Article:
At 47, Curtis Smith just retired from a 24-year career in the U.S. Army. But the Charleston, S.C. native didn’t sit back and take a break. Instead he threw himself into volunteering for multiple community organizations in his present home of El Paso. His focus is on giving a helping hand to at-risk youth and young African American men in need of something as simple as a hot breakfast and a few encouraging words. Curtis has accomplished a lot in his life, but he can relate to feelings of loss, anxiety, failure and despair. That’s because he was a product of the foster care system, bouncing around all over the state of South Carolina from the age of 13 to 19, feeling alone, angry and without hope. Hard work, the military and care showed to him by crisis center volunteers helped him find balance in his life. Now, he turns his calm presence and gentle humor towards others, working to inspire hope and show by example that a life at risk can turn around and become well lived.
Curtis is committed to making a difference in his community and he is today’s Daily Point of Light Award honorees. Points of Light spoke with him about his commitment to service.
What inspires you to volunteer?
I see a need in the community to help the less fortunate, both elders and young adults. There are many wonderful agencies doing good work, but often they are short staffed. Volunteers are important to getting the job done.
Describe your volunteer role.
I volunteer at the El Paso Human Services, Winchester House and the El Paso Police Department Safe Communities section. At the Winchester house I cook breakfast for the homeless young men ages 17-25, so they have a hot meal before going to school or job interviews. I was asked to volunteer, and of course I gladly accepted. I was once a foster child in the same situation as many of these kids. For the police department I assist with preparing information packets to give out local job corps, high schools, and colleges dealing with drug use, alcohol abuse and school safety.
What’s been the most rewarding part of your work?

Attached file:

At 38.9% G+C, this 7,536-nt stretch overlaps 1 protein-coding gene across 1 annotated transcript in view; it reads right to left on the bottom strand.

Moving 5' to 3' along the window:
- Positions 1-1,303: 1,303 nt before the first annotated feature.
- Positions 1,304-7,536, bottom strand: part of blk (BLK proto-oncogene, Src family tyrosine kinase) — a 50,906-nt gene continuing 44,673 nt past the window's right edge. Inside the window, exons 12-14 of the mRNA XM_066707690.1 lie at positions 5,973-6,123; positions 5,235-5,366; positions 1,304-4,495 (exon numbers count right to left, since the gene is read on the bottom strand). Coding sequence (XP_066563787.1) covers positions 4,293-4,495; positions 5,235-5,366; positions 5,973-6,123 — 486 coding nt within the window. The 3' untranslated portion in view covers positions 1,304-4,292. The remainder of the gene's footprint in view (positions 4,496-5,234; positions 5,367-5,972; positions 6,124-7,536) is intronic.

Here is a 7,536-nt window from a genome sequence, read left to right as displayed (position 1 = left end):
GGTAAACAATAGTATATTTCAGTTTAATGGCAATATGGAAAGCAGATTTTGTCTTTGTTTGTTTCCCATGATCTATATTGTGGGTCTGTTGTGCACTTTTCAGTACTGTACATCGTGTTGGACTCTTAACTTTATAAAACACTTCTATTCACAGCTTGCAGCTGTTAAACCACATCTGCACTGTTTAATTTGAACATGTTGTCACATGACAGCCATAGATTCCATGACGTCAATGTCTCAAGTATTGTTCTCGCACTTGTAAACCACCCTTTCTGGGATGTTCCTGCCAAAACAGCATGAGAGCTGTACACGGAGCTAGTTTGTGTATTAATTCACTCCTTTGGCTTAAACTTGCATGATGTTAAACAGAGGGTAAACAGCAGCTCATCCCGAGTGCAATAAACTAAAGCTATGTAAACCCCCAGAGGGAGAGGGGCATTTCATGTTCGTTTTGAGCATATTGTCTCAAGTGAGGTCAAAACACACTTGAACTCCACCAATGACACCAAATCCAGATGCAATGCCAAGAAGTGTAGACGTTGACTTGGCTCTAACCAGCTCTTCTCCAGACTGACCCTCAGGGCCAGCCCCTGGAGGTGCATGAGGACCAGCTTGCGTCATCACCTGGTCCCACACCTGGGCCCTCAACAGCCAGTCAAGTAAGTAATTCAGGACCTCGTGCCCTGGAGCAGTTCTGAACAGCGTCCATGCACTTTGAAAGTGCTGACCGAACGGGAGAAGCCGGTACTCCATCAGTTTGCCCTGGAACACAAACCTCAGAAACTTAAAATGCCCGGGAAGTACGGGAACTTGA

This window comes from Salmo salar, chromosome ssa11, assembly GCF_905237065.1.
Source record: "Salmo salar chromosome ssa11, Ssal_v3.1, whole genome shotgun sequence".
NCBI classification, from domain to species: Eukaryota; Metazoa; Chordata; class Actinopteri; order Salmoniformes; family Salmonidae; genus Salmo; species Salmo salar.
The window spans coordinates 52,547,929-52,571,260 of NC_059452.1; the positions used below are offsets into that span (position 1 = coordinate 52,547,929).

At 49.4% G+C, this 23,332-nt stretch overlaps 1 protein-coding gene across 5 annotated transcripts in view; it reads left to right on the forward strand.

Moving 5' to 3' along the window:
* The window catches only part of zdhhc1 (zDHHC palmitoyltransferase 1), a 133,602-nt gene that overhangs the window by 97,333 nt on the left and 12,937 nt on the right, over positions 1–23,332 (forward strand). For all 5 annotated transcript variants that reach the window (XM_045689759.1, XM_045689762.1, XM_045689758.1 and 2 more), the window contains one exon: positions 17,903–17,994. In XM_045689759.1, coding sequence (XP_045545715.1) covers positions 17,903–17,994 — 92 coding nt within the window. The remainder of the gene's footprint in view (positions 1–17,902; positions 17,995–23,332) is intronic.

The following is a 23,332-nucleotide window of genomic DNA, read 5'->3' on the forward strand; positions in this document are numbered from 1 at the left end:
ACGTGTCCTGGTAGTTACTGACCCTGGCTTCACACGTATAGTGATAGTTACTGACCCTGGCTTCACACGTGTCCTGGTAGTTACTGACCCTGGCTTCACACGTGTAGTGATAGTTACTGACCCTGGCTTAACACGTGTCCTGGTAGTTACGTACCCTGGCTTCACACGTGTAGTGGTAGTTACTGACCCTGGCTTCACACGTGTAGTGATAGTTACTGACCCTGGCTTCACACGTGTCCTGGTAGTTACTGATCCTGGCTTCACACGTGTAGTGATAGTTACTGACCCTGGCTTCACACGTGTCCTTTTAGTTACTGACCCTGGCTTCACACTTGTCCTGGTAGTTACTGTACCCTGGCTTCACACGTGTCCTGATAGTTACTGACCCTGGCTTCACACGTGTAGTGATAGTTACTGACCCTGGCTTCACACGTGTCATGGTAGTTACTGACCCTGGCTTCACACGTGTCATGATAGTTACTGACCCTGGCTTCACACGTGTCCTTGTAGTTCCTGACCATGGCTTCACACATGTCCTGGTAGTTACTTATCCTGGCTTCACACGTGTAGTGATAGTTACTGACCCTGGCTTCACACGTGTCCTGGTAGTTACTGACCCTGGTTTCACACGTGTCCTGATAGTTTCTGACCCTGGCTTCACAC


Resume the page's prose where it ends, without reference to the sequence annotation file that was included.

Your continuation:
I feel so rewarded when I see how happy the guys are when I come in at 6am to cook for them – they know that I don’t get paid. I explained to them that I was in their situation at one time and I care about their well-being. It makes me so happy to see that they are happy, and I feel good giving back because someone did it for me with food baskets, clothes, and monetary donations when I was struggling.
What have you learned through your experiences as a volunteer?
I learned that there are people out in the world that need us and want our help. It was up to me to find time for them, not for self-gratification or praise but because I love helping people. I also learned that by showing people that you care by volunteering your time you motivate them to improve their own situation. A simple thank you motivates me to volunteer in the El Paso community and encourage others to do the same.
Are there any future partnerships, programs, or events that you are excited about?
I am excited about the Prince Hall Shriners As Mentors’ program with Burleson Elementary. I recently volunteered to do the read across the district as part of Read Across America campaign and will continue helping out. I am also looking forward to assisting in programs at the Winchester House to help with the life skills of the young men living there.
Why do you think it’s important for others to give back?
Giving back keeps us grounded. Any of us can be in a difficult situation, and by giving back we can make a difference – it might even be a life changing experience that can help them turn their life around.
What do you want people to learn from your story?
I used to be one of these young men. Someone that worked at a crisis home as a volunteer showed that they cared and made an impact on my life. Because of their selfless service and time spent with me, I was very appreciative and in turn wanted to make a difference in someone else’s life.
Do you want to make a difference in your community like Curtis? Visit All for Good for local volunteer opportunities.
Post written by Beth D’Addono.